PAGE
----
The album opens with an extended cut of the "Main Title Theme" as performed by Darling Violetta. As much as the prospect of getting a longer version of the "cello-rock"-inclined Main Title may make one's palms sweat with anticipation, I must admit that this "Sanctuary Extended Remix" sounds kind of choppy, as if it has been assembled on a laptop late at night after a two-hour jamming session. The inclusion of the original, 50-second theme would have been welcome at the halfway mark, but we'll just have to do with the extended cut, which offers less string work and more twangy electric guitar and modified vocals. We are then plunged into Armageddon as "Start the Apocalypse" lands us straight into Angel Investigations' rooftop fight with the Beast in season four, an action cue which defines the Angel sound: pounding, metallic percussion; dissonant, high-pitched synthesized woodwinds; suspenseful string and brass lines, with a dark, choral crescendo thrown in for apocalyptic purposes. It's a great way to start the album and it's the perfect showcase of Rob Kral's talents. "Massive Assault", from season two's "The Thin Dead Line", is a percussive fest, with Japanese reverberated woodblocks, metallic, pulse-pounding hits, and an array of subtle rhythmic tricks which keep the soundscape alive, much like the army of the undead making its way to our protagonists. "Home" and "Hero" take us away from the unrelenting dissonance and show us the gentler side of Kral's compositions: tiding strings accompany a tender piano theme as Angel watches over his son at the end of "Home" and a boy soprano softly sings Doyle's Theme before his untimely demise.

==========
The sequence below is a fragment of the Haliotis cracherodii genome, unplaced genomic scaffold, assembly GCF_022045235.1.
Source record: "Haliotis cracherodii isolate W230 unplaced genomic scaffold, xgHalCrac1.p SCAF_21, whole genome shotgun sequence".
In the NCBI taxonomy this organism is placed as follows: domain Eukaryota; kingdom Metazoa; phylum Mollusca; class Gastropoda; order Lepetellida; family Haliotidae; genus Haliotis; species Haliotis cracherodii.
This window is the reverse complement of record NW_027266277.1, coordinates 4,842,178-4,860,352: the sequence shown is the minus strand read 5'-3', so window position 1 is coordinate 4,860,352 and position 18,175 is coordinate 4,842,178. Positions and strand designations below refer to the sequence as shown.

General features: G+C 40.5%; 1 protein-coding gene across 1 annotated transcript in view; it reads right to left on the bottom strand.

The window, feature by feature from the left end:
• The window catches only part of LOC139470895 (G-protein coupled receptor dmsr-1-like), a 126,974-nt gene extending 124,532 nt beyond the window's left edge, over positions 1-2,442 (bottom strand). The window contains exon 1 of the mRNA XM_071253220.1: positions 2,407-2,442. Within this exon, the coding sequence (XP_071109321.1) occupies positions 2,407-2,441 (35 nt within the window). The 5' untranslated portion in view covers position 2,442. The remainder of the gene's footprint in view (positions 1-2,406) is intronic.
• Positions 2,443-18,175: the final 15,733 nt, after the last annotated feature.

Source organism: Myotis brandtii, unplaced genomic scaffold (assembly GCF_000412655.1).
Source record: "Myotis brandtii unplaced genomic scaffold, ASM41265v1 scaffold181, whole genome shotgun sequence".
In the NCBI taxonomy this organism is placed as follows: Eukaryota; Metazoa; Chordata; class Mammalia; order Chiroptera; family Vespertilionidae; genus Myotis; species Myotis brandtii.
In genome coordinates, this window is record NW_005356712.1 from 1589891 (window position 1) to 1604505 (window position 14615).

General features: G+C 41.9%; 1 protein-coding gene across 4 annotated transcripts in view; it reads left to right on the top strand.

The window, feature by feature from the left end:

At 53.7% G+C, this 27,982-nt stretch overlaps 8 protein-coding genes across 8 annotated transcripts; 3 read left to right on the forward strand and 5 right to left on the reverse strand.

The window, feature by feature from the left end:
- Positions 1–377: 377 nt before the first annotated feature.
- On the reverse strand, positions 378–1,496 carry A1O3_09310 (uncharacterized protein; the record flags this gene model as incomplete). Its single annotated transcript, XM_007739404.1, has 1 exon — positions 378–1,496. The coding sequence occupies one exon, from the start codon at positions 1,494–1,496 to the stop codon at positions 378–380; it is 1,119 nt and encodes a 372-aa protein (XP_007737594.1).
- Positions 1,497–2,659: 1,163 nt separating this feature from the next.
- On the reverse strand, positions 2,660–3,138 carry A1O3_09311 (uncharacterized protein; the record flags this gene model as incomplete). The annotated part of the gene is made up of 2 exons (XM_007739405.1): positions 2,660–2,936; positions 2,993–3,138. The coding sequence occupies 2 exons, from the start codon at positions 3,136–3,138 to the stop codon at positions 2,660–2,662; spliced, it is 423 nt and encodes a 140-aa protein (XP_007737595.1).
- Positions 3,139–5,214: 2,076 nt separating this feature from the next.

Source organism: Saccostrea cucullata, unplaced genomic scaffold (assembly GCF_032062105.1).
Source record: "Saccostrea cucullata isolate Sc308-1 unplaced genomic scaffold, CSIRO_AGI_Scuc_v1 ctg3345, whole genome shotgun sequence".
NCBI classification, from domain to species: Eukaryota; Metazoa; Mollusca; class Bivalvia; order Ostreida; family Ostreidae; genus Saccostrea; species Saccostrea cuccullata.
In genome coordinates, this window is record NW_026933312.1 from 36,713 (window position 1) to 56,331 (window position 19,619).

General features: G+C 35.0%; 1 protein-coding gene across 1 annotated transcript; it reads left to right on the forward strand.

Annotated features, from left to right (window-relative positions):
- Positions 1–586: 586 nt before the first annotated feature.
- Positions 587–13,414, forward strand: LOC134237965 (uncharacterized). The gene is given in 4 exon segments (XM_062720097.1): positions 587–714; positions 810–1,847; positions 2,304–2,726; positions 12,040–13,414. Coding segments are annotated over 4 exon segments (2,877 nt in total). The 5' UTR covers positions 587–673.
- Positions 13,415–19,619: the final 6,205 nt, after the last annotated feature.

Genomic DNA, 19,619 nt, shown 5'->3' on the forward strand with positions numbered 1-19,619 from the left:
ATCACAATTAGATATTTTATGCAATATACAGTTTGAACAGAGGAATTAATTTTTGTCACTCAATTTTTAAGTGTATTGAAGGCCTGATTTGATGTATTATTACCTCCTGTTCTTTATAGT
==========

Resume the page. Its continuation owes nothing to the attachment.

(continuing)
The second quarter of the album centers on Angel's relationship with Darla, the vampire who sired him and who came back as a human at the end of season 1, only to be turned again, become pregnant with Angel's son, and sacrifice herself to save the unborn child from her potentially lethal postpartum aggression. "The Trials of Darla" exposes Angel's Theme in fine form at the 4:30 mark on nearly-screaming trumpets over running strings. "Dreaming of Darla" is a particularly creepy piece, with a minor-key, crystalline, seductive motif overriding Darla's Theme and bringing with it a disturbing sense of dark playfulness. The Darla musical arc culminates into "Darla's Sacrifice", a great dramatic piece with a strong, recurring brass melody and tick-tocking violin figures. As Darla is turned to dust, revealing the offspring, a warm synth complements lush chords from the string ensemble, while the piano echoes Darla's motif for the last time.